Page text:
Adams et al.hypothesis that the mean is zero. The sample mean provides evidence against the null hypothesis in the form of a prediction error:namely, the sample mean minus the expectation under the nullhypothesis. The sample mean provides evidence against the nullbut how much evidence? This can only be quantified in relationto the precision of the prediction error. The t -statistic is simply the prediction error weighted by its precision (i.e., dividedby its standard error). If this precision-weighted prediction erroris sufficiently large, one rejects the null hypothesis. Clearly, ifwe overestimate the precision of the data, the t -statistic will betoo large and we expose ourselves to false positives. Analogousrules apply to Bayesian inference, in that the optimal combination of a prior belief with some evidence is a posterior beliefwhose mean is a mixture of the prior and data means, weightedaccording to their precision. If the precision of the data is overestimated, or if the precision of the prior is underestimated, theposterior expectation will shift from the prior mean to the datamean (Figure 1).So how could this lead to false beliefs and delusions? The following scenario (Frith and Friston, 2012) illustrates this: imaginethe temperature warning light in your car is too sensitive (precise),reporting the slightest fluctuations (prediction errors) above sometemperature. You naturally infer that there is something wrongwith your car and take it to the garage. However, they find nofault – and yet the warning light continues to flash. Your firstinstinct may be to suspect the garage has failed to identify thefault – and even to start to question the Good Garage Guide thatrecommended it. From your point of view, these are all plausible hypotheses that accommodate the evidence available to you.However, from the perspective of somebody who has never seenyour warning light, your suspicions would have an irrational andslightly paranoid flavor. This anecdote illustrates how delusionalsystems may be elaborated as a consequence of imbuing sensoryevidence with too much precision. Note that the primary pathology here is quintessentially metacognitive in nature: in the sensethat it rests on a belief (the warning light reports precise information) about a belief (the engine is overheating). Crucially, thereis no necessary impairment in forming predictions or prediction errors – the problem lies in the way they are used to informinference or hypotheses.In what follows, we will consider the brain as performing inference using predictive coding, in which the evidence for hypotheses is reported by precision-weighted prediction errors. In theseschemes, certain neurons compare bottom-up inputs with topdown predictions to form a prediction error that is weightedin proportion to its expected precision. Crucially, this weighting corresponds to the gain or sensitivity of prediction errorunits. This means that abnormalities in the modulation of postsynaptic gain could, in principle, lead to false inferences of thesort described above. We will illustrate this in a concrete fashionusing biologically plausible simulations of false inference, all ofwhich use exactly the same predictive coding scheme and intervention; namely, a decrease in the precision (post-synaptic gain ofprediction error units) at higher levels of cortical hierarchies, relative to the precision at sensory levels. Some of these simulationshave been reported previously in different contexts (Friston andKiebel, 2009a; Adams et al., 2012; Brown et al., in press). Here, weFrontiers in Psychiatry SchizophreniaThe computational anatomy of psychosisFIGURE 1 This schematic illustrates the importance of precision whenforming posterior beliefs and expectations. The graphs show Gaussianprobability distributions that represent prior beliefs, posterior beliefs, andthe likelihood of some data or sensory evidence as functions of somehidden (unknown) parameter. The dotted line corresponds to the posteriorexpectation, while the width of the distributions corresponds to theirdispersion or variance. Precision is the inverse of this dispersion and canhave a profound effect on posterior beliefs. Put simply, the posterior beliefis biased toward the prior or sensory evidence in proportion to their relativeprecision. This means that the posterior expectation can be biased towardsensory evidence by either increasing sensory precision – or failing toattenuate it – or by decreasing prior precision.frame these simulations in terms of false inference and emphasize their common mechanisms. There are several other examplesthat we could have used; for example, the relationship betweenstate-dependent precision and attention or the role of dopaminein encoding the precision of affordance and its effects on actionselection. However, the examples chosen are sufficient to illustratethe diverse phenomenology that can be explained by one simple abnormality – a reduction in the precision of empirical priorbeliefs, relative to sensory precision.May 2013 Volume 4 Article 47 2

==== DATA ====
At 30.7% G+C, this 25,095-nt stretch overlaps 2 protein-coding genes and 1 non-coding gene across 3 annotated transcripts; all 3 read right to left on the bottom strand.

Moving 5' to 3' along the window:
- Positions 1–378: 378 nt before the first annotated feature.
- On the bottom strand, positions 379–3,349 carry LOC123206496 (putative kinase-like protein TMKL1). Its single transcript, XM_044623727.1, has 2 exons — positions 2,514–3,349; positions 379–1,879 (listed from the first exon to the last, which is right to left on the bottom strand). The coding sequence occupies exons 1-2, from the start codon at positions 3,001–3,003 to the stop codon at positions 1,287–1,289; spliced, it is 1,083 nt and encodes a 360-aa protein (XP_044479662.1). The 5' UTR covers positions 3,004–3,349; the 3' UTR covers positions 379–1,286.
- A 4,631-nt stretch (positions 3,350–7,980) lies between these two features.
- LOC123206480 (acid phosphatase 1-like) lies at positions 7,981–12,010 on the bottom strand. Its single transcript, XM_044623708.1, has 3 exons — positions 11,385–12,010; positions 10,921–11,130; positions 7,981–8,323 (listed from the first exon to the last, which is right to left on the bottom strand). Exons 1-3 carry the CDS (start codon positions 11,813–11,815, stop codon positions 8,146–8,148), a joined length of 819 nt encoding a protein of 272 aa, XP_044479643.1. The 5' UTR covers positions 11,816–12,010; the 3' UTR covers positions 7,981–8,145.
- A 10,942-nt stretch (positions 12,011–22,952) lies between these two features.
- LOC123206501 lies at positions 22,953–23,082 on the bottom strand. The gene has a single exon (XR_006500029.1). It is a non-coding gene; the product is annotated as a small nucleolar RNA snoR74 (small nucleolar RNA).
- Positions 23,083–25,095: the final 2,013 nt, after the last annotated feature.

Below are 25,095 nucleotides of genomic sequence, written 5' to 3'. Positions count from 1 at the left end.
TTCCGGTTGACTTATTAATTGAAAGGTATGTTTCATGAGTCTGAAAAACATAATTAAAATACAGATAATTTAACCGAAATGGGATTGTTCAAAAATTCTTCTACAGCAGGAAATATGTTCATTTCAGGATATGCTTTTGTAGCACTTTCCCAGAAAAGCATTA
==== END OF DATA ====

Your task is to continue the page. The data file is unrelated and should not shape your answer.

Adams et al.This paper focuses on false inference. However, the normativeprinciples we appeal to cover both inference and learning. Neurobiologically, this corresponds to the distinction between updatingneuronal representations in terms of synaptic activity and learningcausal structure through updating synaptic efficacy (i.e., synapticplasticity). The important thing here is that abnormal beliefs aboutprecision also lead to false learning, which produces – and is produced by – false inference. This circular causality follows inevitablyfrom the nature of inference, which induces posterior dependencies among estimates of hidden quantities in the world (encodedby synaptic activity and efficacy respectively). The point here isthat a simple failure of neuromodulation (and implicit encoding of precision) can have far-reaching and knock-on effects thatcan be manifest at many different levels of perceptual inference,learning, and consequent behavior.This paper comprises six sections. We start with a brief reviewof the symptoms and signs of schizophrenia, with a special focuson how trait and state abnormalities can be cast in terms of falseinference. The second section reviews the psychopharmacology ofpsychosis with an emphasis on the synaptic (neuromodulatory)mechanisms that we suppose underlie false inference. The thirdestablishes the normative theory (active inference) and its biological instantiation in the brain (generalized Bayesian filtering orpredictive coding). The resulting scheme is used in the final threesections to illustrate failures of perceptual inference in the contextof omission paradigms, abnormalities of active inference in thecontext of smooth pursuit eye movements and misattribution ofagency in the context of deficits in sensory attenuation.PSYCHOSIS AND FALSE INFERENCEIn this section, we briefly review the state and trait abnormalitiesof schizophrenia to emphasize a common theme; namely, a failure of inference about the world that arises from an imbalance inthe precision or confidence attributed to beliefs. We distinguishbetween state and trait abnormalities because the evidence suggests that trait abnormalities may be associated with a relativedecrease in prior precision, while some state abnormalities can beexplained by a (possibly compensatory) increase in prior precision(or reduction in sensory precision). In this setting, state abnormalities include the florid (Schneiderian or first rank) symptomsof acute psychosis, while trait abnormalities are more pervasiveand subtle. The diagnostic criteria for schizophrenia are basedlargely on state abnormalities, because they are easily and reliablydetected. These include: Delusions and hallucinations: c.f., positive symptoms (Crow,1980) and the reality distortion of chronic schizophrenia (Liddle,1987). Thought disorder and catatonia (World Health Organization,1992; American Psychiatric Association, 2000), where formalthought disorder is also characteristic of the disorganizationsyndrome of chronic schizophrenia (Liddle, 1987). Other (asyet non-diagnostic) state abnormalities include: Abnormalities of perceptual organization: in particular adecreased influence of context, leading to a loss of global(Gestalt) organization (Phillips and Silverstein, 2003). Theseabnormalities have not been found in first-degree relatives orwww.frontiersin.orgThe computational anatomy of psychosisbefore the first psychotic episode, and tend to covary with disorganization symptoms (reviewed in Silverstein and Keane, 2011).A decreased influence of context can sometimes lead to perceptions that are more veridical than those of normal subjects.Important examples here include a resistance to the hollowmask illusion – which is also state-dependent (Keane et al., inpress) – and size-weight illusion (Williams et al., 2010).These symptoms can occur episodically and – with the possibleexception of catatonia-respond well to anti-dopaminergic drugsin the majority of patients. We use the term “trait” abnormalities to refer to more constant features of the disorder, which areless responsive to dopamine blockade (although these responseshave not been explored as thoroughly as those of state symptoms).Some are found in first-degree relatives and high-risk groups, andmay qualify as endophenotypes of schizophrenia. Despite theirprevalence, they are less diagnostic because they are found inother diagnostic categories (and to some extent in the normalpopulation). They include (among others): Soft neurological signs: probably best exemplified by abnormalities of smooth pursuit eye movements (SPEM) as reviewed byO’Driscoll and Callahan (2008). These abnormalities are presentin first-degree relatives (Calkins et al., 2008) and in drug naivefirst episode schizophrenics (Campion et al., 1992; Sweeney et al.,1994; Hutton et al., 1998), and may even be exacerbated bydopamine blockade (Hutton et al., 2001). Abnormal event-related potentials: such as a larger P50 responseto a repeated stimulus, and reduced P300 and mismatch negativity (MMN) responses to violations or oddball stimuli. AbnormalP50, P300, and MMN responses have also been demonstratedin first-degree relatives, and do not normalize with treatment(reviewed in Winterer and McCarley, 2011). Anhedonia, cognitive impairments, and negative symptoms:such as loss of normal affect, experience of pleasure, motivation, and sociability are all found (subclinically) in first-degreerelatives (Fanous et al., 2001; Jabben et al., 2010) to a greater orlesser degree (Johnstone et al., 1987; Mockler et al., 1997) andare notoriously resistant to anti-dopaminergic treatment.Many trait abnormalities have been considered as the result of afailure to adequately predict sensory input, rendering all perceptssurprising (e.g., the P50) and reducing differential responses tooddball stimuli (e.g., the MMN and P300). Predictive coding inparticular has been used in recent formulations of these deficitsin schizophrenia (Fletcher and Frith, 2009). Specifically, it is suggested that the main problem in schizophrenia lies not with theprediction of sensory input per se, but in the delicate balance ofprecision ascribed to prior beliefs and sensory evidence (Friston,2005; Corlett et al., 2011). Later, we will use simulations to demonstrate how a relative increase in – or failure to attenuate – sensoryprecision can explain abnormal responses to surprising events.In terms of cognitive paradigms, the “beads task” has been usedto characterize formal beliefs and probabilistic reasoning in schizophrenic subjects. In this paradigm, subjects are told that red andgreen beads are drawn at random from an urn that contains (forexample) 85% of one color and 15% of the other. The subjectMay 2013 Volume 4 Article 47 3